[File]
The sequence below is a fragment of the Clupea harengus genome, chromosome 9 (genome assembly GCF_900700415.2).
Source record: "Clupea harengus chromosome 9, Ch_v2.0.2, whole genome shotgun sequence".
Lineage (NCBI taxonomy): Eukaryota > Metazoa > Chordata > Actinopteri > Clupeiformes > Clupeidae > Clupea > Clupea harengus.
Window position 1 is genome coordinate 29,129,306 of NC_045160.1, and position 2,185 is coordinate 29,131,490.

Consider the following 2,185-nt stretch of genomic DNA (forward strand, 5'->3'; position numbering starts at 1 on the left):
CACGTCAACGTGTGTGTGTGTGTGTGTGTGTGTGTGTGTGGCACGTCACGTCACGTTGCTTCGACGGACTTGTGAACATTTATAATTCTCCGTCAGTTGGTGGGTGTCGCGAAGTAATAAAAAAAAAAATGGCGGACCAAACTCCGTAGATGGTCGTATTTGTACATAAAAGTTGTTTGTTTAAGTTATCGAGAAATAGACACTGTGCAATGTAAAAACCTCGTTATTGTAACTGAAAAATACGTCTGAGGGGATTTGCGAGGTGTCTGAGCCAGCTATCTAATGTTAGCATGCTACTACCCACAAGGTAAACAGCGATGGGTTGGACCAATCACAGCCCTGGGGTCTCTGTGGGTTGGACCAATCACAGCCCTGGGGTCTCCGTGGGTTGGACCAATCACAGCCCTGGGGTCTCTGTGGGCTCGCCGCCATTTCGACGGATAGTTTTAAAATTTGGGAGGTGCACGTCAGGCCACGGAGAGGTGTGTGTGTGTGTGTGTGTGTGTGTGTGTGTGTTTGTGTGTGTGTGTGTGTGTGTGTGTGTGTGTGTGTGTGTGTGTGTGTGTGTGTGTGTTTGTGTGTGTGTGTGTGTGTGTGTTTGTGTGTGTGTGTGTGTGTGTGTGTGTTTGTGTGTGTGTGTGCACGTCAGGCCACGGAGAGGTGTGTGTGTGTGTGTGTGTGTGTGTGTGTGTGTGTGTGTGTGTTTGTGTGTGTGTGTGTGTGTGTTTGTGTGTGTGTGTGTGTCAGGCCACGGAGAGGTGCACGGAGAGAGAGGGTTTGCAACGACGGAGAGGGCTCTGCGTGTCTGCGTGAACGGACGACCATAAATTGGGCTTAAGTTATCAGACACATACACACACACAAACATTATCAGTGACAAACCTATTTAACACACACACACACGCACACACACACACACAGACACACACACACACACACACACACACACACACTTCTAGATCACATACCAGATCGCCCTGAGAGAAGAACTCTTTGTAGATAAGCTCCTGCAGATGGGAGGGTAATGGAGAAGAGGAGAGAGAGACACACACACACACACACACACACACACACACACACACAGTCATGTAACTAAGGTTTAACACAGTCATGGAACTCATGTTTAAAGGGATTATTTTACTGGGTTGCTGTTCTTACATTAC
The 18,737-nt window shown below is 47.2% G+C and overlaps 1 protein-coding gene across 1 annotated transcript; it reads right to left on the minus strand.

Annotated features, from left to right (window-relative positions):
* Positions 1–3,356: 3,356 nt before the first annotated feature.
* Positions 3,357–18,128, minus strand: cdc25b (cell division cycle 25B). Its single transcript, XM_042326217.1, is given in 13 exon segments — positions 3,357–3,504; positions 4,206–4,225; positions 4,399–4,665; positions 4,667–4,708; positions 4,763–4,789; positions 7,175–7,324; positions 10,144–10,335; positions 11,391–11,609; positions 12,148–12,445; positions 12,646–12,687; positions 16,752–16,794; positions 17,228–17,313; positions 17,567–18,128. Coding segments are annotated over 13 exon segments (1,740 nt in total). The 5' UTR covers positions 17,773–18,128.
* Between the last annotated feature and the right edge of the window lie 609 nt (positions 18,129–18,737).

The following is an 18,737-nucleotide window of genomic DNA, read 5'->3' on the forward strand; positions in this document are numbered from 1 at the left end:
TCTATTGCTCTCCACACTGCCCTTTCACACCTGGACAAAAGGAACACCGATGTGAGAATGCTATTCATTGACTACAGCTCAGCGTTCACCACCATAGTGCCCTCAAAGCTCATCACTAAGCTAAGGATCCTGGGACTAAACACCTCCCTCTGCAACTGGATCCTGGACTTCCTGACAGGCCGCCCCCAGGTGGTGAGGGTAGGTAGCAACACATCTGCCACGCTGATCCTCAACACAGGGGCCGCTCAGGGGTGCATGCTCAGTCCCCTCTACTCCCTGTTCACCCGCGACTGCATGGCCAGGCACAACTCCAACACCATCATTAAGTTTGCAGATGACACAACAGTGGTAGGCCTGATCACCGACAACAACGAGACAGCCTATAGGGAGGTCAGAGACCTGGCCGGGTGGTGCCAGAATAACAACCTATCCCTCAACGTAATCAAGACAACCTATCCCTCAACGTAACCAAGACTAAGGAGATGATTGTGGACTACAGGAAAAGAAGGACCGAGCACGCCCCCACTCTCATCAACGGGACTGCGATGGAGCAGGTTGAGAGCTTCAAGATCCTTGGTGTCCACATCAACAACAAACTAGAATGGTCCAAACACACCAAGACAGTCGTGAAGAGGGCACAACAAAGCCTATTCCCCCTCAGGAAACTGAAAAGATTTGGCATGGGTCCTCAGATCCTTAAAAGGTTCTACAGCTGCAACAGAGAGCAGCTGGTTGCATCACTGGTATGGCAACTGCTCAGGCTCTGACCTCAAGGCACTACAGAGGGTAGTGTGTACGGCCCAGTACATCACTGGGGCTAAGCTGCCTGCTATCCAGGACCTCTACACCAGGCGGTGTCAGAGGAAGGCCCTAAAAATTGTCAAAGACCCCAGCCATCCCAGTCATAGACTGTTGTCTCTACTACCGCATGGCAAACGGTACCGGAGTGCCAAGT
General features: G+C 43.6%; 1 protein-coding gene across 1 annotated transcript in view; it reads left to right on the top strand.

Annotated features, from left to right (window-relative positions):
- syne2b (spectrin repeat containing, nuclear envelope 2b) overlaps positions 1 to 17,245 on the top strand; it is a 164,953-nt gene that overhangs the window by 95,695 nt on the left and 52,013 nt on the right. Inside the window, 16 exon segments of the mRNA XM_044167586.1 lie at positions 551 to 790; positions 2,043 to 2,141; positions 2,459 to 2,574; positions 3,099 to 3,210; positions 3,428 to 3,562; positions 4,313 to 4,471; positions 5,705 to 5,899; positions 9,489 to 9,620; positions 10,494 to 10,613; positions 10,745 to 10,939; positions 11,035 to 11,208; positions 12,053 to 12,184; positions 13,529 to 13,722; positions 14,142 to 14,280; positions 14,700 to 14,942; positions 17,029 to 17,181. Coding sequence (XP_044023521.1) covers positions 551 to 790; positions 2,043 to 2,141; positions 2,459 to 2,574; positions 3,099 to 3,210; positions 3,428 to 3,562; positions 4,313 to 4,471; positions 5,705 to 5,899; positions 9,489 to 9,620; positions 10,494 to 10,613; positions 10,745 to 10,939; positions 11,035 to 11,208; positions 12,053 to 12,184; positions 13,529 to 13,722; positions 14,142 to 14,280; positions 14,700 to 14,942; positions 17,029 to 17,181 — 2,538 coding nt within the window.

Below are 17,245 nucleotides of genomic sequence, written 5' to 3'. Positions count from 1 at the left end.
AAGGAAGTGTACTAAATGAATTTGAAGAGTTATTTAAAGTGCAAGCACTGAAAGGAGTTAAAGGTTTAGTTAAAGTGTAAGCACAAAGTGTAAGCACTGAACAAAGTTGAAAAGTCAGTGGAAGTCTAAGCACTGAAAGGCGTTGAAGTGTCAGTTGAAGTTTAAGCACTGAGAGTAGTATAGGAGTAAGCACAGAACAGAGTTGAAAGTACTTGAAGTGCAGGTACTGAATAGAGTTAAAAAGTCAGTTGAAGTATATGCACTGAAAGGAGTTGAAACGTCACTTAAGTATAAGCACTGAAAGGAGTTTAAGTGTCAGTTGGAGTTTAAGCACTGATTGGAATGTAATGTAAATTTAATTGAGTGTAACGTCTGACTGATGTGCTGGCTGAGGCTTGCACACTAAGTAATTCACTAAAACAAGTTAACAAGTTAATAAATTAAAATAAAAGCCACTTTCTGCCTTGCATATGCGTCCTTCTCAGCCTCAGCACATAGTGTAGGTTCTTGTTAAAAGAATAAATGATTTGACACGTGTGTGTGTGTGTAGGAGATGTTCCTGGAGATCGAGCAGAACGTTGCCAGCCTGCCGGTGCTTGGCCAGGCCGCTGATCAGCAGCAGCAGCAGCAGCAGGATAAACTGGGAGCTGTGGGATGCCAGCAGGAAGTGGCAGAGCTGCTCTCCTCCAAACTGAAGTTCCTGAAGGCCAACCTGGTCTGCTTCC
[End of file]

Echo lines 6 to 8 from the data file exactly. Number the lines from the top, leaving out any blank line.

CACGTCAACGTGTGTGTGTGTGTGTGTGTGTGTGTGTGTGGCACGTCACGTCACGTTGCTTCGACGGACTTGTGAACATTTATAATTCTCCGTCAGTTGGTGGGTGTCGCGAAGTAATAAAAAAAAAAATGGCGGACCAAACTCCGTAGATGGTCGTATTTGTACATAAAAGTTGTTTGTTTAAGTTATCGAGAAATAGACACTGTGCAATGTAAAAACCTCGTTATTGTAACTGAAAAATACGTCTGAGGGGATTTGCGAGGTGTCTGAGCCAGCTATCTAATGTTAGCATGCTACTACCCACAAGGTAAACAGCGATGGGTTGGACCAATCACAGCCCTGGGGTCTCTGTGGGTTGGACCAATCACAGCCCTGGGGTCTCCGTGGGTTGGACCAATCACAGCCCTGGGGTCTCTGTGGGCTCGCCGCCATTTCGACGGATAGTTTTAAAATTTGGGAGGTGCACGTCAGGCCACGGAGAGGTGTGTGTGTGTGTGTGTGTGTGTGTGTGTGTGTTTGTGTGTGTGTGTGTGTGTGTGTGTGTGTGTGTGTGTGTGTGTGTGTGTGTGTGTGTTTGTGTGTGTGTGTGTGTGTGTGTTTGTGTGTGTGTGTGTGTGTGTGTGTGTTTGTGTGTGTGTGTGCACGTCAGGCCACGGAGAGGTGTGTGTGTGTGTGTGTGTGTGTGTGTGTGTGTGTGTGTGTGTTTGTGTGTGTGTGTGTGTGTGTTTGTGTGTGTGTGTGTGTCAGGCCACGGAGAGGTGCACGGAGAGAGAGGGTTTGCAACGACGGAGAGGGCTCTGCGTGTCTGCGTGAACGGACGACCATAAATTGGGCTTAAGTTATCAGACACATACACACACACAAACATTATCAGTGACAAACCTATTTAACACACACACACACGCACACACACACACACAGACACACACACACACACACACACACACACACACTTCTAGATCACATACCAGATCGCCCTGAGAGAAGAACTCTTTGTAGATAAGCTCCTGCAGATGGGAGGGTAATGGAGAAGAGGAGAGAGAGACACACACACACACACACACACACACACACACACACACAGTCATGTAACTAAGGTTTAACACAGTCATGGAACTCATGTTTAAAGGGATTATTTTACTGGGTTGCTGTTCTTACATTAC
The 18,737-nt window shown below is 47.2% G+C and overlaps 1 protein-coding gene across 1 annotated transcript; it reads right to left on the minus strand.

Annotated features, from left to right (window-relative positions):